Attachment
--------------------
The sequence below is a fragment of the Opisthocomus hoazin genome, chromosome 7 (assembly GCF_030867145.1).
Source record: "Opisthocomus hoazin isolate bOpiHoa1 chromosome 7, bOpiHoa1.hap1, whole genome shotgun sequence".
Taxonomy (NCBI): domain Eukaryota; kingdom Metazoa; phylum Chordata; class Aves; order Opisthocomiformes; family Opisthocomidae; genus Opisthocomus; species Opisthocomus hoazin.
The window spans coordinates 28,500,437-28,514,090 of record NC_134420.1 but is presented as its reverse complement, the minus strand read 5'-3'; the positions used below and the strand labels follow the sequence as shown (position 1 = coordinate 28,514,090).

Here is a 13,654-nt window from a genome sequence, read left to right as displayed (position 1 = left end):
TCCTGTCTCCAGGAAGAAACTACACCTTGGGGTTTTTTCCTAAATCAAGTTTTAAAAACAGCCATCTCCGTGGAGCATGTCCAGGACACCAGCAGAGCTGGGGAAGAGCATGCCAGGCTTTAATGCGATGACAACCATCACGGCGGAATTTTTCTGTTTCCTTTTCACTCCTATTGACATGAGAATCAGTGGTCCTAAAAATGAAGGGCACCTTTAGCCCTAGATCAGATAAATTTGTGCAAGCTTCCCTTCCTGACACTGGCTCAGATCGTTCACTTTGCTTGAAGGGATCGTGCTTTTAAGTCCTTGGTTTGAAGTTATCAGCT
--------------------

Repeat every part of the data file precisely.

The sequence below is a fragment of the Opisthocomus hoazin genome, chromosome 7 (assembly GCF_030867145.1).
Source record: "Opisthocomus hoazin isolate bOpiHoa1 chromosome 7, bOpiHoa1.hap1, whole genome shotgun sequence".
Taxonomy (NCBI): domain Eukaryota; kingdom Metazoa; phylum Chordata; class Aves; order Opisthocomiformes; family Opisthocomidae; genus Opisthocomus; species Opisthocomus hoazin.
The window spans coordinates 28,500,437-28,514,090 of record NC_134420.1 but is presented as its reverse complement, the minus strand read 5'-3'; the positions used below and the strand labels follow the sequence as shown (position 1 = coordinate 28,514,090).

Here is a 13,654-nt window from a genome sequence, read left to right as displayed (position 1 = left end):
TCCTGTCTCCAGGAAGAAACTACACCTTGGGGTTTTTTCCTAAATCAAGTTTTAAAAACAGCCATCTCCGTGGAGCATGTCCAGGACACCAGCAGAGCTGGGGAAGAGCATGCCAGGCTTTAATGCGATGACAACCATCACGGCGGAATTTTTCTGTTTCCTTTTCACTCCTATTGACATGAGAATCAGTGGTCCTAAAAATGAAGGGCACCTTTAGCCCTAGATCAGATAAATTTGTGCAAGCTTCCCTTCCTGACACTGGCTCAGATCGTTCACTTTGCTTGAAGGGATCGTGCTTTTAAGTCCTTGGTTTGAAGTTATCAGCT